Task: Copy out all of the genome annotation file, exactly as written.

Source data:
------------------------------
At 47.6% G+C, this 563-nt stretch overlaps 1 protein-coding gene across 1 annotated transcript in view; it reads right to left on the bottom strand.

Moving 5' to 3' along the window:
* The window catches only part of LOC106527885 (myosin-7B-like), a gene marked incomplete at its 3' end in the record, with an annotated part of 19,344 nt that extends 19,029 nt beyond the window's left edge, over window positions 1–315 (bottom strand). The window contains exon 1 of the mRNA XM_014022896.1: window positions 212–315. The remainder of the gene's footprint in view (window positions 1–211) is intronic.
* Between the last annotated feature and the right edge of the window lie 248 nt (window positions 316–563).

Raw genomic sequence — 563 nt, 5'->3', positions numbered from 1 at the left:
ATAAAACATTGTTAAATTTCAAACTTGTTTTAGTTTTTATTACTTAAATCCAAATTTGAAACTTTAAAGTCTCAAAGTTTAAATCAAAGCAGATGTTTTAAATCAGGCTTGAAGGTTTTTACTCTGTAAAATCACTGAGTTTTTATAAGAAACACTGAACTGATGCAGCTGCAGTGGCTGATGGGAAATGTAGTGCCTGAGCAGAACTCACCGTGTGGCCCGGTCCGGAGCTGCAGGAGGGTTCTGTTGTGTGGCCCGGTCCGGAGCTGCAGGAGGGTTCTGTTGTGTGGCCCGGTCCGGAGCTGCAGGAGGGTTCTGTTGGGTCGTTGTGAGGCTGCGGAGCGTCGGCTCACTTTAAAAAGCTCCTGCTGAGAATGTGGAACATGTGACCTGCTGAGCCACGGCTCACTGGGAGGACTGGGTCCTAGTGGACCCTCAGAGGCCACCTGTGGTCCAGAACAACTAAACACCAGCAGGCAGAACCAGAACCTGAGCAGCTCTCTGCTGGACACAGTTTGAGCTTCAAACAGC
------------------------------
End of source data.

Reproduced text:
At 47.6% G+C, this 563-nt stretch overlaps 1 protein-coding gene across 1 annotated transcript in view; it reads right to left on the bottom strand.

Moving 5' to 3' along the window:
* The window catches only part of LOC106527885 (myosin-7B-like), a gene marked incomplete at its 3' end in the record, with an annotated part of 19,344 nt that extends 19,029 nt beyond the window's left edge, over window positions 1–315 (bottom strand). The window contains exon 1 of the mRNA XM_014022896.1: window positions 212–315. The remainder of the gene's footprint in view (window positions 1–211) is intronic.
* Between the last annotated feature and the right edge of the window lie 248 nt (window positions 316–563).

Raw genomic sequence — 563 nt, 5'->3', positions numbered from 1 at the left:
ATAAAACATTGTTAAATTTCAAACTTGTTTTAGTTTTTATTACTTAAATCCAAATTTGAAACTTTAAAGTCTCAAAGTTTAAATCAAAGCAGATGTTTTAAATCAGGCTTGAAGGTTTTTACTCTGTAAAATCACTGAGTTTTTATAAGAAACACTGAACTGATGCAGCTGCAGTGGCTGATGGGAAATGTAGTGCCTGAGCAGAACTCACCGTGTGGCCCGGTCCGGAGCTGCAGGAGGGTTCTGTTGTGTGGCCCGGTCCGGAGCTGCAGGAGGGTTCTGTTGTGTGGCCCGGTCCGGAGCTGCAGGAGGGTTCTGTTGGGTCGTTGTGAGGCTGCGGAGCGTCGGCTCACTTTAAAAAGCTCCTGCTGAGAATGTGGAACATGTGACCTGCTGAGCCACGGCTCACTGGGAGGACTGGGTCCTAGTGGACCCTCAGAGGCCACCTGTGGTCCAGAACAACTAAACACCAGCAGGCAGAACCAGAACCTGAGCAGCTCTCTGCTGGACACAGTTTGAGCTTCAAACAGC